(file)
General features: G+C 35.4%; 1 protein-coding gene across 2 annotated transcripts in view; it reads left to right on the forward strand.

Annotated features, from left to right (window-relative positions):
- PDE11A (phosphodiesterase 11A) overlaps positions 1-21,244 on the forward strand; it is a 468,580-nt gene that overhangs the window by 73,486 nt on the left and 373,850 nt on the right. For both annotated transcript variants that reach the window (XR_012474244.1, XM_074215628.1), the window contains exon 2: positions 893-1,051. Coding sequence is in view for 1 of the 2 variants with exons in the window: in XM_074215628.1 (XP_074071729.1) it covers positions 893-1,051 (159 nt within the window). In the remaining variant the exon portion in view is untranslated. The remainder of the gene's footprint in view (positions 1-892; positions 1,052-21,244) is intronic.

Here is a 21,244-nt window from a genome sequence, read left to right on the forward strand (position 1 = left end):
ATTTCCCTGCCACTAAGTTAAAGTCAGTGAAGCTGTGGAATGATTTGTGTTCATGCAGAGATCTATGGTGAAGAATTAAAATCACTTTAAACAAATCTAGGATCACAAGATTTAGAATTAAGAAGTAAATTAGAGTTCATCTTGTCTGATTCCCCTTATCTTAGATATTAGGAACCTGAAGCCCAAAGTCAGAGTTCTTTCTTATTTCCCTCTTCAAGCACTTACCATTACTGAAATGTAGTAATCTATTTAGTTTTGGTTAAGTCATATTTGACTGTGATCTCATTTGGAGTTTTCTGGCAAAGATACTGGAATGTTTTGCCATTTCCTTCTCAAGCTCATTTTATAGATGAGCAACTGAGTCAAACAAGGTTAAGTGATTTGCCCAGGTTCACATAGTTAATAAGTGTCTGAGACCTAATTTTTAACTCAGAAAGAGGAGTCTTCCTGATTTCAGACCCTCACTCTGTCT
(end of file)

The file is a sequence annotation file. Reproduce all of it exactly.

General features: G+C 35.4%; 1 protein-coding gene across 2 annotated transcripts in view; it reads left to right on the forward strand.

Annotated features, from left to right (window-relative positions):
- PDE11A (phosphodiesterase 11A) overlaps positions 1-21,244 on the forward strand; it is a 468,580-nt gene that overhangs the window by 73,486 nt on the left and 373,850 nt on the right. For both annotated transcript variants that reach the window (XR_012474244.1, XM_074215628.1), the window contains exon 2: positions 893-1,051. Coding sequence is in view for 1 of the 2 variants with exons in the window: in XM_074215628.1 (XP_074071729.1) it covers positions 893-1,051 (159 nt within the window). In the remaining variant the exon portion in view is untranslated. The remainder of the gene's footprint in view (positions 1-892; positions 1,052-21,244) is intronic.

Here is a 21,244-nt window from a genome sequence, read left to right on the forward strand (position 1 = left end):
ATTTCCCTGCCACTAAGTTAAAGTCAGTGAAGCTGTGGAATGATTTGTGTTCATGCAGAGATCTATGGTGAAGAATTAAAATCACTTTAAACAAATCTAGGATCACAAGATTTAGAATTAAGAAGTAAATTAGAGTTCATCTTGTCTGATTCCCCTTATCTTAGATATTAGGAACCTGAAGCCCAAAGTCAGAGTTCTTTCTTATTTCCCTCTTCAAGCACTTACCATTACTGAAATGTAGTAATCTATTTAGTTTTGGTTAAGTCATATTTGACTGTGATCTCATTTGGAGTTTTCTGGCAAAGATACTGGAATGTTTTGCCATTTCCTTCTCAAGCTCATTTTATAGATGAGCAACTGAGTCAAACAAGGTTAAGTGATTTGCCCAGGTTCACATAGTTAATAAGTGTCTGAGACCTAATTTTTAACTCAGAAAGAGGAGTCTTCCTGATTTCAGACCCTCACTCTGTCT